Skip to main content

Moon Mission

Following a walkaround the 'Pride' event in Margate this afternoon, I've just caught the end of a programme on the Apollo 11 mission on the BBC.



For me, the Apollo missions had an important influence on my life. I remember, age 13, staying-up all night to watch the landing. I was very much into the whole space 'thing' from Gemini on. For Apollo 11 I had a special moon mission pack which I studied religiously and included all the flight details and even some checklists and sadly enough, I can still recall some of the engine start sequences for the command module: "Inject prevalves on...." etc. At 53, I wish my memory was good enough to completely memorise the full sequences on the DA42 I will be using for my instrument flight test at Cranfield in the next two weeks. I have to confess that I've now explored the limits of my own abilities. Most commercial pilots take the IR exam in their early twenties and the ageing 1960's processor, which is now my brain, is struggling under the workload.

For example and 'under the hood' with critical instruments turned off, a 120 degree compass turn should take forty seconds with the stopwatch going; " 120/3.. easy no? But under stress it might as well be "1211122223/3"

We all notice a gradual physical decline as we get older but the mental side is far more insidious and at times it's disheartening to watch oneself making mistakes as the brain becomes so preoccupied with processing information, that it has no spare capacity and can't accept any more inputs. Tasks are either dropped or done in the wrong sequence; what's called an action slip.

Thinking back another thirty years and thanks to the internet I've a reunion this month in London with the friends from both sides of the Atlantic, that I went to university with in the States. As one put it in an email to me yesterday, "Biggles old mate, I'm sure it will be a mixture of beers and tears."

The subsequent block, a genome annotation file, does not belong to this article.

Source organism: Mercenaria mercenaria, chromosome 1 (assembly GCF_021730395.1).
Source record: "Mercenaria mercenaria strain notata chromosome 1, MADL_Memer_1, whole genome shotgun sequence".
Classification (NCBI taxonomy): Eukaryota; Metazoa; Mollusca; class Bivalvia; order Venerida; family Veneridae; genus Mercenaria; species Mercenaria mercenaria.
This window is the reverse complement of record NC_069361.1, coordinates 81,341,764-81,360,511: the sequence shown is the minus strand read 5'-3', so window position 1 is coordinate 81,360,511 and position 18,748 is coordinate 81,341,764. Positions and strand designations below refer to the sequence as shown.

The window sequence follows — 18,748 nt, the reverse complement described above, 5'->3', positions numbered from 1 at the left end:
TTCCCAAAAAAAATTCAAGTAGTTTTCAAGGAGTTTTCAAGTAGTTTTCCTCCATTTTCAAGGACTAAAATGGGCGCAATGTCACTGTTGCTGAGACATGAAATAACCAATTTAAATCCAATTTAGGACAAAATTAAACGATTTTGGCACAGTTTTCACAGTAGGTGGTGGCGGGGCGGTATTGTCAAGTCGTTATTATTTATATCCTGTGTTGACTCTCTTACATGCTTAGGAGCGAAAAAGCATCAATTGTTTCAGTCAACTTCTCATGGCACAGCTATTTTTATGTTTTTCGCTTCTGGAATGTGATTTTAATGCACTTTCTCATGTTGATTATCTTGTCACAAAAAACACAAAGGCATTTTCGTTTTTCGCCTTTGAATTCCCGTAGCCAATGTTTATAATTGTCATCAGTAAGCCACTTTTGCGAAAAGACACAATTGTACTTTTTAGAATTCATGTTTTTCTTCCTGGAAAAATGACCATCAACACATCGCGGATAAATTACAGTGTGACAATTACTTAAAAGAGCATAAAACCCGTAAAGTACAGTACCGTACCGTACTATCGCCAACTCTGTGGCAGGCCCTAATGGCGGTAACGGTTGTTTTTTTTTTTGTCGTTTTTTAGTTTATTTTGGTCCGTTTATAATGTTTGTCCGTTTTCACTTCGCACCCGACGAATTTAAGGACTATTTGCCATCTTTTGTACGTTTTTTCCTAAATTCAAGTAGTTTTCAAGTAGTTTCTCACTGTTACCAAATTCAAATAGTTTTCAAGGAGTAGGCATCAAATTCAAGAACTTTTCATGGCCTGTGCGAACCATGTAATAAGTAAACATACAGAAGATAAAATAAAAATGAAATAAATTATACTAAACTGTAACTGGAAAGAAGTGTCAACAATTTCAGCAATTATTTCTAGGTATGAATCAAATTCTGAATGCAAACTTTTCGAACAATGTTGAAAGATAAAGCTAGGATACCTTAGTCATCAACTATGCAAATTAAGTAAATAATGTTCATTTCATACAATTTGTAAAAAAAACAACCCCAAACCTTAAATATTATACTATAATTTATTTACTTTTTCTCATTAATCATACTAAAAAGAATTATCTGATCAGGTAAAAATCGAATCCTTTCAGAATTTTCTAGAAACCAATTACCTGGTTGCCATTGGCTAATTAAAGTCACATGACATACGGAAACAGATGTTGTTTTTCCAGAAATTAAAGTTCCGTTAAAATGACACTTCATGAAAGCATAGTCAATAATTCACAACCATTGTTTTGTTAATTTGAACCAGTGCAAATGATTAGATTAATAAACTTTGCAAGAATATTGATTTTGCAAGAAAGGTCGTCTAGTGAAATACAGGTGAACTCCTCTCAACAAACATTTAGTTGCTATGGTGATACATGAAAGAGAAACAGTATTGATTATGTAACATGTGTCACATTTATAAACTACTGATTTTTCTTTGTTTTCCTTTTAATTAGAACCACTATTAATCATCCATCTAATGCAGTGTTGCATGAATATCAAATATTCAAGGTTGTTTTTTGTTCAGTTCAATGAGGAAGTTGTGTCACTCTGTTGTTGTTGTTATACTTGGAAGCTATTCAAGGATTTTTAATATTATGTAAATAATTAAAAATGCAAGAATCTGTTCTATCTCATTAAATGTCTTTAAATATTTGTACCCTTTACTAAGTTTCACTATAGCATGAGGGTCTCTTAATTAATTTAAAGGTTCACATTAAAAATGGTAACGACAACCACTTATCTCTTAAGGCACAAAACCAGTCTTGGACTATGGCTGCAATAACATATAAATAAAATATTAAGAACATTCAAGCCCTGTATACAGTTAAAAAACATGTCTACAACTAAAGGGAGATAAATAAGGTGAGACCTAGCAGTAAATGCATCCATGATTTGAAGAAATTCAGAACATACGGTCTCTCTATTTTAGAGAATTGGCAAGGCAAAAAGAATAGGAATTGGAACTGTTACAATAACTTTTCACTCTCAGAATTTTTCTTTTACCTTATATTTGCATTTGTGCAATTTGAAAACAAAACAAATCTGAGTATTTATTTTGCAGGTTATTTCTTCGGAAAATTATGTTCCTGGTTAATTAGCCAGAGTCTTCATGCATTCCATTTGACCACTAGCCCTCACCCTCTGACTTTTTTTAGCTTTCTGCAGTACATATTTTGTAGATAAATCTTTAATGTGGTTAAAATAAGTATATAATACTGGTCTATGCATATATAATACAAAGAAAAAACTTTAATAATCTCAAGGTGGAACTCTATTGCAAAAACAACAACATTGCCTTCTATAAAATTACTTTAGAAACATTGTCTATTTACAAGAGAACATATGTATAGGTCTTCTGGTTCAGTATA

Popular posts from this blog

The Mandate of Heaven

eGov Monitor Version

“Parliament”, said my distinguished friend “has always leaked like a sieve”.

I’m researching the thorny issue of ‘Confidence in Public Sector Computing’ and we were discussing the dangers presented by the Internet. In his opinion, information security is an oxymoron, which has no place being discussed in a Parliament built upon the uninterrupted flow of information of every kind, from the politically sensitive to the most salacious and mundane.

With the threat of war hanging over us, I asked if MPs should be more aware of the risks that surround this new communications medium? More importantly, shouldn’t the same policies and precautions that any business might use to protect itself and its staff, be available to MPs?

What concerns me is that my well-respected friend mostly considers security in terms of guns, gates and guards. He now uses the Internet almost as much as he uses the telephone and the Fax machine and yet the growing collective t…

Mainframe to Mobile

Not one of us has a clue what the world will look like in five years’ time, yet we are all preparing for that future – As  computing power has become embedded in everything from our cars and our telephones to our financial markets, technological complexity has eclipsed our ability to comprehend it’s bigger picture impact on the shape of tomorrow.

Our intuition has been formed by a set of experiences and ideas about how things worked during a time when changes were incremental and somewhat predictable. In March 1953. there were only 53 kilobytes of high-speed RAM on the entire planet.

Today, more than 80 per cent of the value of FTSE 500* firms is ‘now dark matter’: the intangible secret recipe of success; the physical stuff companies own and their wages bill accounts for less than 20 per cent: a reversal of the pattern that once prevailed in the 1970s. Very soon, Everything at scale in this world will be managed by algorithms and data and there’s a need for effective platforms for ma…

Civilisational Data Mining

It’s a new expression I haven’t heard before. ‘Civilisational data mining.’

Let me start by putting it in some context. Every character, you or I have typed into the Google search engine or Facebook over the last decade, means something, to someone or perhaps ‘something,’ if it’s an algorithm.


In May 2014, journalists revealed that the United States National Security Agency, the NSA, was recording and archiving every single cell-phone conversation that took place in the Bahamas. In the process they managed to transform a significant proportion of a society’s day to day interactions into unstructured data; valuable information which can of course be analysed, correlated and transformed for whatever purpose the intelligence agency deems fit.

And today, I read that a GOP-hired data company in the United States has ‘leaked’ personal information, preferences and voting intentions on… wait for it… 198 million US citizens.

Within another decade or so, the cost of sequencing the human genome …